Codified CoPs Are Harmful

Conventional, online communities of practice (CoP), with the de rigueur ‘best practices’ (?) are often highly counterproductive. Galaxies of codified information hurt productivity, innovation, growth, prosperity and organizational effectiveness (OE). Codified CoPs are harmful.

Beware of best practice bullies.


Overzealous subject-matter experts (SMEs), with their rose-colored glasses, set out to codify their methods, techniques and tools in elaborate community repositories. Some people call these monolithic corporate monstrosities information suppositories.

Often, people are coerced to adopt best practices. They pretend they have value. This is harmful.

For example, Taiichi Ohno’s inspiration for Toyota Production System (TPS), was developed through an understanding of counter-intuitive truths, a series of challenges to convention. Among the most important was, ‘…to codify method is to impede understanding.

Ohno added, “‘As in everything else, however, regardless of good intentions, an idea does not always evolve in the direction hoped for by its creator.”

Ohno believed as we are doing in Colabria Action Research Networks today: improvement, productivity, innovation, is continuous, a flow, a combination, above all, a conversation.

Community is among many simple network patterns to nurture perpetual social exchange in the enterprise knowledge marketplace.

To improve, do NOT codify; simply comprehend the network flow paths, the social network. Strive to remove flow barriers and broker structural holes.

Again, it is far more important to focus on the ‘practice of community’ than communities of practice. Remember, enterprise excellence it is about connection not collection.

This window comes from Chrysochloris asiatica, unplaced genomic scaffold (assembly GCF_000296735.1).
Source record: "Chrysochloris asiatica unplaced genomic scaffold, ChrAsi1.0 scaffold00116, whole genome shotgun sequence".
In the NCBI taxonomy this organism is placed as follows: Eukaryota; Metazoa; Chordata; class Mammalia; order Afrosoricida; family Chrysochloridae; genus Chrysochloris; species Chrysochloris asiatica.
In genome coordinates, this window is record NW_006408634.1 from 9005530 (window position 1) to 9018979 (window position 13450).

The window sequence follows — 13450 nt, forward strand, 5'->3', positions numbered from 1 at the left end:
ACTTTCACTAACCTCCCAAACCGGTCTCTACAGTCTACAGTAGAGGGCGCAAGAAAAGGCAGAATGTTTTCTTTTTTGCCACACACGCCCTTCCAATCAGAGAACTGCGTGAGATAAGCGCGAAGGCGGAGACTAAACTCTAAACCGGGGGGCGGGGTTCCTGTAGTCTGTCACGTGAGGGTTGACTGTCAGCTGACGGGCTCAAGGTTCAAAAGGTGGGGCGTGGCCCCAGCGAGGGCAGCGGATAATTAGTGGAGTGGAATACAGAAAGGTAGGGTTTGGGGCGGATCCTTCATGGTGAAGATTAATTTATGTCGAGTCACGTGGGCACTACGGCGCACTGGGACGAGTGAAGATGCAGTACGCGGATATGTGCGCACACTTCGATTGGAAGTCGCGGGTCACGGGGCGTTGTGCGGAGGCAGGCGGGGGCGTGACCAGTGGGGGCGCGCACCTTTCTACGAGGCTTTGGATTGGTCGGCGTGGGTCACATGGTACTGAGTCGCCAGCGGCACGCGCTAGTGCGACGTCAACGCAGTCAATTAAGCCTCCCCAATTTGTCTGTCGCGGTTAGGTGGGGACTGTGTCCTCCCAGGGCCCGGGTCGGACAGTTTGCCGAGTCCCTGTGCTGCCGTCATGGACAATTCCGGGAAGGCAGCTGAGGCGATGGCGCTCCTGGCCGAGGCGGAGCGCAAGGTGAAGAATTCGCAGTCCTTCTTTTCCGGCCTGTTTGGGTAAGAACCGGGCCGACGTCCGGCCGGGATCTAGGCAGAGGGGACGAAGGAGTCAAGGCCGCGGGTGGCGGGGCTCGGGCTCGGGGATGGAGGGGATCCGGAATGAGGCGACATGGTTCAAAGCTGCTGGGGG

The correct use of CoP technology such as IT and social media tools is to get and stay connected. All organizations already have vast empires of tools and technology to connect easily. Please, resist the Western mindset to believe all problems have a tool solution. Resist codification.

Tool fatigue is among the top reasons CoPs and knowledge management (KM) fail to deliver. Leaders must recall freshman chemistry and strive to understand your organizational valence, i.e., the capability and capacity of the combining power of your people.

Focus on flow not stock. Seek method and technology that increases organizational valence. It’s the only thing that really, really matters.

Nurture high velocity networks. Finally, social network comprehension, visualization, narrative and mastery is the best place to continue to remove barriers and achieve optimal flow through your business ecosystems.

Colabria Action Research


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